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You don't need to know command line to be a good developer

A screenshot of the terminal window on MacOS with the text, 'Follow the white rabbit...'

One of the things I was shamed for by coworkers when I was first starting out was not knowing the command line, or terminal.

This is that black or white window with the blinking Matrix-style cursor where you can type in text-based commands to make your computer (or some remote server) do things.

Real developers know how to use command line. – Assholes

Today, I want to clearly say as someone who now does know how to use command line: you don’t need to know command line to be a good developer.

Anyone who tells you otherwise is a bully and an asshole, and probably a little bit insecure in their own capabilities as a “real developer.”

Why you don’t need to know command line

First of all, you can build great websites using nothing more than a text editor and a browser, writing good old HTML, CSS, and JavaScript.

If you want a more robust (or complicated, depending on your perspective) process, pretty much anything you want to do as a developer today can be done with a GUI.

  • Git. GitHub’s free app is really good. If you’re using another git client, Sourcetree is also nice, and I’ve heard good things about Tower. Plus, git itself can be confusing, and using GUI can help you better understand how it all works—especially if you’re a visual learner like me.
  • Sass. CodeKit and Prepos are two powerful apps that let you compile Sass into CSS without ever opening a terminal window.
  • JavaScript Stuff. Want to concatenate modular JS files, minify them, and lint them for errors. See above. CodeKit and Prepos do that, too!
  • FTP/SFTP. There are so many options here, but I love Filezilla. And it’s free!
  • Image Optimization. ImageOptim often produces better results than the command line tools. If you’re on Windows, is a great alternative. Both are free.
  • SVG Optimization. Need to condense those poorly done SVGs? SVGO has an online GUI.
  • Configuring Servers. Many hosts have 1-click install features these days. If you use something like DigitalOcean (highly recommended!), I’d encourage you to check out ServerPilot, who add a GUI layer to server management.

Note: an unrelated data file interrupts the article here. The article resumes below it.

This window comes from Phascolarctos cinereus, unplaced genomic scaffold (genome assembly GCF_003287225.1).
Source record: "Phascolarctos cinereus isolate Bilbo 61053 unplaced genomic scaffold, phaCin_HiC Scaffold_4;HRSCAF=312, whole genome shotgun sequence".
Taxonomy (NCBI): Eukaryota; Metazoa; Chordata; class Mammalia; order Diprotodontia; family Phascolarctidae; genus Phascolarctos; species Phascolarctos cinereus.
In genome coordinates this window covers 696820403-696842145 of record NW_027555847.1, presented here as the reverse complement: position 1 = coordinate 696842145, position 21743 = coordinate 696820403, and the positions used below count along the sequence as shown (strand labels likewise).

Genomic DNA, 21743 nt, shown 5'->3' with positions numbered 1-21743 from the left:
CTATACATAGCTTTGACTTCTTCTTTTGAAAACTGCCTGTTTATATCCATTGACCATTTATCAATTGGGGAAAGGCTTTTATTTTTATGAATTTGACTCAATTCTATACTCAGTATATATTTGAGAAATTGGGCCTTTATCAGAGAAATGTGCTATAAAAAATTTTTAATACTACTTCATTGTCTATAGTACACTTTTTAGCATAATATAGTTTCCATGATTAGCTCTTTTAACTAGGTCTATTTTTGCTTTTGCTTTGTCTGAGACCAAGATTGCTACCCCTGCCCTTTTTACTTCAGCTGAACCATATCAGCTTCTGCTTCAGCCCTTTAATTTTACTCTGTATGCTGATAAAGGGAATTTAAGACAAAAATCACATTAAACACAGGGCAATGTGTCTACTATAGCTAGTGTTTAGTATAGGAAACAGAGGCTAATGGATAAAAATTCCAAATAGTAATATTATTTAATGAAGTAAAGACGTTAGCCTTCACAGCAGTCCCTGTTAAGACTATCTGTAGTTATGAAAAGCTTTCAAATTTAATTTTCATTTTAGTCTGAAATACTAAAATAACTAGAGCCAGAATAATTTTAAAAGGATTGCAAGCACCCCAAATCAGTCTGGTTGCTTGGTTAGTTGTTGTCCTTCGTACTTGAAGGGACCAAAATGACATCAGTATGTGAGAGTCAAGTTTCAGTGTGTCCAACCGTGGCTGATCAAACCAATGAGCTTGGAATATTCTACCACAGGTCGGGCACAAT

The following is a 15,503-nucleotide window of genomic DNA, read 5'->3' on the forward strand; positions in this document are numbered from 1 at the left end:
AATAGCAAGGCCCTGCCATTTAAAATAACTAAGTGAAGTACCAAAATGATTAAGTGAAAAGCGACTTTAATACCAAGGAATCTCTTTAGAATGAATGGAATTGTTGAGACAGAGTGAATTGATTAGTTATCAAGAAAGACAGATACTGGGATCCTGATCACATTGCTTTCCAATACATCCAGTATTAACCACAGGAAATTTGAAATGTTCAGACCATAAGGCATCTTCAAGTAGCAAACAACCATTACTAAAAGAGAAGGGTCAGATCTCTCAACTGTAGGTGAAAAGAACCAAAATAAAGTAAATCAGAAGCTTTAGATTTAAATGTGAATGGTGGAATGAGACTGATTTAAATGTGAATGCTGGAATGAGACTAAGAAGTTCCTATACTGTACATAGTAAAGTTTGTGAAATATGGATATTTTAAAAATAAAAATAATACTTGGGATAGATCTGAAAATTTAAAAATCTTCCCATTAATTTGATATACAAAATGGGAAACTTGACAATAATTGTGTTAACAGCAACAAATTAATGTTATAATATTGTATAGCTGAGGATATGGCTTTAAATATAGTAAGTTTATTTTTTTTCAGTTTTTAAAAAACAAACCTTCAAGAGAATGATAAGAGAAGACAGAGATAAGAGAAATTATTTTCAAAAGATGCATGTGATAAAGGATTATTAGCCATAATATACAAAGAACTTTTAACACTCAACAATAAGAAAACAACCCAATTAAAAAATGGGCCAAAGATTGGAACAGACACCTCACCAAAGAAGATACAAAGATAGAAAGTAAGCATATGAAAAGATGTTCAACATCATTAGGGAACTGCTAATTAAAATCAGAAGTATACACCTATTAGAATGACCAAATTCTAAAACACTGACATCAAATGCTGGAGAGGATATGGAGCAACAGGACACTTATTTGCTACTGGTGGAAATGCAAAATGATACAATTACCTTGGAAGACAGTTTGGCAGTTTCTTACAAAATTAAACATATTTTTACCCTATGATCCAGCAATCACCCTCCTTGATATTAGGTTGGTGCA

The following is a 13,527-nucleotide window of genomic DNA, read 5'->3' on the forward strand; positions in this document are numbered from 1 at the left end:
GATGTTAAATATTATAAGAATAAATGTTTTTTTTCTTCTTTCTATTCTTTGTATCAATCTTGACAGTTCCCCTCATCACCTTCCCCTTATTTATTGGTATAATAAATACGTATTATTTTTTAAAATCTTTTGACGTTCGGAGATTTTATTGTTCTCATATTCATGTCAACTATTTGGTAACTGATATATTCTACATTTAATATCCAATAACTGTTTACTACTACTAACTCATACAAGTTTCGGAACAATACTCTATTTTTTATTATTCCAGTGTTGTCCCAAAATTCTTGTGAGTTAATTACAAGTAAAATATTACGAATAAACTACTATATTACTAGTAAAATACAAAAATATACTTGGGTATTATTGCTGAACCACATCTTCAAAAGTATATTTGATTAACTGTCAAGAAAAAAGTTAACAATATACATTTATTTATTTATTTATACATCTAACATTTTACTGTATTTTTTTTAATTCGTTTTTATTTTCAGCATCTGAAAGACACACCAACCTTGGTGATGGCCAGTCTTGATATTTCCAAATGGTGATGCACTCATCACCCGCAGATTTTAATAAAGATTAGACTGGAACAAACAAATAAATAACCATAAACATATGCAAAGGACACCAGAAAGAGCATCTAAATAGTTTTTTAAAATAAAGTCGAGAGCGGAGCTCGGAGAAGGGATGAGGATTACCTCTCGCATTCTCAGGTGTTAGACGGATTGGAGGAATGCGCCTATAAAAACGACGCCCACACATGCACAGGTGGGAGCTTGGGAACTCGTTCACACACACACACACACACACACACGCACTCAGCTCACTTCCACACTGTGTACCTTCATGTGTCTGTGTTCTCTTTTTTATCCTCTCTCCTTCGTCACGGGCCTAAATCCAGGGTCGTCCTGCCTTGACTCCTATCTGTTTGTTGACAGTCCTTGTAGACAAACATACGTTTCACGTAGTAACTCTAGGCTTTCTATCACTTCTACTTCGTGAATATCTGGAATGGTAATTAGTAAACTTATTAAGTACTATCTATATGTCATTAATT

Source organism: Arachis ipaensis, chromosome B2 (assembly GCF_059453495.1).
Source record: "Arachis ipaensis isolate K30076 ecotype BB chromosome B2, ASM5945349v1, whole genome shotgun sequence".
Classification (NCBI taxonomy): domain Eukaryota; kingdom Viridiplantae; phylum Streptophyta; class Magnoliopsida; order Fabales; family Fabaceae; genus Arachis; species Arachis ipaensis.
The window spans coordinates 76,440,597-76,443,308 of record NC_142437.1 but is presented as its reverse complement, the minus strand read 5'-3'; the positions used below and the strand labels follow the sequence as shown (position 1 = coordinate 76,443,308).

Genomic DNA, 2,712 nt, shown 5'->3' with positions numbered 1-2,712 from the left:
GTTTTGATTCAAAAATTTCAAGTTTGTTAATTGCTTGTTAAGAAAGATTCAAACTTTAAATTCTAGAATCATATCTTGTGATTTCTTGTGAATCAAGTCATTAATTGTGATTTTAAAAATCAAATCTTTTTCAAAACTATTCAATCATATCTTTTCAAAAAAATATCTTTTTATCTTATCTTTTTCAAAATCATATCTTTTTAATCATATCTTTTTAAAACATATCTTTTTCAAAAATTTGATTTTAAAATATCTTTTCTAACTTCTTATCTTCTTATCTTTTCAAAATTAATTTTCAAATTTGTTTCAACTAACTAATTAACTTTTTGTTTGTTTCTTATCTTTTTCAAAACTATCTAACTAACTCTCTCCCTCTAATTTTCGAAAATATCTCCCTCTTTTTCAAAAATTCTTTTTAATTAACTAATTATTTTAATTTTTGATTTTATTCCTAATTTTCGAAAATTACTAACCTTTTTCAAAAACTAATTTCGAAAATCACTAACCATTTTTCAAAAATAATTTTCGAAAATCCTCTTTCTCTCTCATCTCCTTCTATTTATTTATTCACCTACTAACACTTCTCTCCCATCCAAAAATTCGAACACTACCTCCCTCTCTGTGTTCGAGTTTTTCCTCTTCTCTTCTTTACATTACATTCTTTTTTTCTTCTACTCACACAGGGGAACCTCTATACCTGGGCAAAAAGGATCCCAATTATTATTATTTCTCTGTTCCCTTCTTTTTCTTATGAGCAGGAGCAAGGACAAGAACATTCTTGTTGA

• Install SSL Certificates. See above about configuring servers.

This covers nearly 100% of what I do as web developer.

Why you might want to learn command line anyways

Ok, so, you don’t need to learn command line. You’re still a great web developer, even if you don’t know it.

But… you may want to learn it anyways. I’m glad I did.

Here’s why…

1. I have more control

GUIs are great, but there’s a limit to what they can do.

For example, in CodeKit, getting a project to render minified and unminified versions of the same files in one swoop is hard to do (I actually couldn’t figure out a way, though the developer tells me it is possible through some custom hooks).

I wrote my own custom GulpJS workflow that let’s me output the files in both formats automatically as I make changes.

This is particularly useful on open source projects, where I want people to have the option of using a file they can modify or something production-ready out-of-the-box.

That same workflow also let’s me create two additional versions: one with required polyfills, and one without (for people who are using their own).

Again, really hard to do in a GUI.

2. It’s made me more efficient

Command line prompts often run faster than GUIs do.

Also, because I do everything I need from one window, I spend less time jumping around from app to app, moving the mouse around to click different buttons, etc.

With a JavaScript project, for example, I’ll run my build, which concatenates, minifies, and lints all of my scripts. Then I add it all to git and push it up to GitHub. All from one window, without taking my hands off the keyboard.

It also means I don’t have to mess around with GUI configurations to get them to do what I want.

And, if I can’t find software that does what I need, I can write my own command line thing to do it for me.

3. It saves me money

Many GUI products are free, but some are not.

Software to generate ebooks from markdown files, for example, costs money or gives you zero configuration options.

To create my Vanilla JS Pocket Guides, though, I use a few command-line tools that I run back-to-back with a single terminal command to generate guides in PDF, EPUB, MOBI, and HTML formats, styled the way I want.

It cost me $0.

How can you learn command line?

If you do want to learn command line (and again, it’s totally cool if you don’t), there are two resources I highly recommend:

  1. Really Friendly Command Line Intro by Tracy Osborn is free to read online (with ebooks available for purchase), and really well done. Honestly, she needs to charge more for this. It’s great!
  2. If you’re more into video courses, I’ve heard nothing but great things about Remy Sharp’s Terminal Training course.